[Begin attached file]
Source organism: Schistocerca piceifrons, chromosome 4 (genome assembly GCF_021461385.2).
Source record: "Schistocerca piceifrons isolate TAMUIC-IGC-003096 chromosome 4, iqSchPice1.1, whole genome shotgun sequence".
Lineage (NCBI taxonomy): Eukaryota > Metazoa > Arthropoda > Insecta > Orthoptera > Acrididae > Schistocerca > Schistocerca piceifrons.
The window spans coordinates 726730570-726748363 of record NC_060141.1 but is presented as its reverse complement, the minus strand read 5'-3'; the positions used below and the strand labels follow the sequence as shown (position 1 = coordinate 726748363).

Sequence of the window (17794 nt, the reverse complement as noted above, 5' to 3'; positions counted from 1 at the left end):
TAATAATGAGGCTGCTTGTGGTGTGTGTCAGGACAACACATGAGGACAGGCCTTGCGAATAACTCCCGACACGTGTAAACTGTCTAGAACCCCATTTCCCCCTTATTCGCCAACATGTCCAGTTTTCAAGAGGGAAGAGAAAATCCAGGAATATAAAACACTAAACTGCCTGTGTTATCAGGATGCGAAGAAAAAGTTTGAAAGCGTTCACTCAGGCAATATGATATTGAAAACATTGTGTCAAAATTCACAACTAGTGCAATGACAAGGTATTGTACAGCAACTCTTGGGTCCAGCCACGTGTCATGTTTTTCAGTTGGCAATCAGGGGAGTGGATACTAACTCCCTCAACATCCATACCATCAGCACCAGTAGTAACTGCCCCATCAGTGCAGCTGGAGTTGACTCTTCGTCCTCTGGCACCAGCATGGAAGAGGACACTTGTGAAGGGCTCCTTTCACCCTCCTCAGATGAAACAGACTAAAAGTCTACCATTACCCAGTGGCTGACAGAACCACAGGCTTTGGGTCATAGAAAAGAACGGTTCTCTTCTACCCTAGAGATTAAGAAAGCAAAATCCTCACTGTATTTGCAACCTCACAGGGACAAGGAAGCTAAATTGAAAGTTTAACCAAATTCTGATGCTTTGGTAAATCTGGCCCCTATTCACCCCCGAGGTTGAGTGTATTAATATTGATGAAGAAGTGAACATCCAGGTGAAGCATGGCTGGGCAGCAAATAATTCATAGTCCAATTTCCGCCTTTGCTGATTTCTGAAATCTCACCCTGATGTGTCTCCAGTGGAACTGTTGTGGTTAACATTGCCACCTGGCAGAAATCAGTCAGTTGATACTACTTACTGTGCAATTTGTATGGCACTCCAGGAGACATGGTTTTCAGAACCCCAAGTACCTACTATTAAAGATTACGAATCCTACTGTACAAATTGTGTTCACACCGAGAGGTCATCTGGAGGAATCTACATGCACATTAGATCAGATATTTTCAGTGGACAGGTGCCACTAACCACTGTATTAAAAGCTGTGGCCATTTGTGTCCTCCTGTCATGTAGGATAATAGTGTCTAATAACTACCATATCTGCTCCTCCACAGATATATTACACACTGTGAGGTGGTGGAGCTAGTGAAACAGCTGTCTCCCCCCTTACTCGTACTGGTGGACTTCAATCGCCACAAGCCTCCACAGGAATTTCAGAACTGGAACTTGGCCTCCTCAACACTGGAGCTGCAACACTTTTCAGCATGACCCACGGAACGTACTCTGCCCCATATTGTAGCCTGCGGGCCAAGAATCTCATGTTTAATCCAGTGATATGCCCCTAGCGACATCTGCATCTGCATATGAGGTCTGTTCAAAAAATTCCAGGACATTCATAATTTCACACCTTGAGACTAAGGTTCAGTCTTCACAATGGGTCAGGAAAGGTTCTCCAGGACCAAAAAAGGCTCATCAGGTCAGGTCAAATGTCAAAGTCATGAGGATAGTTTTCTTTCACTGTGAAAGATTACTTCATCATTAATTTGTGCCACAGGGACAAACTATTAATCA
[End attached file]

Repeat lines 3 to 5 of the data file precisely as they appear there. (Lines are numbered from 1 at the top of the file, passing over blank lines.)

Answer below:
Lineage (NCBI taxonomy): Eukaryota > Metazoa > Arthropoda > Insecta > Orthoptera > Acrididae > Schistocerca > Schistocerca piceifrons.
The window spans coordinates 726730570-726748363 of record NC_060141.1 but is presented as its reverse complement, the minus strand read 5'-3'; the positions used below and the strand labels follow the sequence as shown (position 1 = coordinate 726748363).

Sequence of the window (17794 nt, the reverse complement as noted above, 5' to 3'; positions counted from 1 at the left end):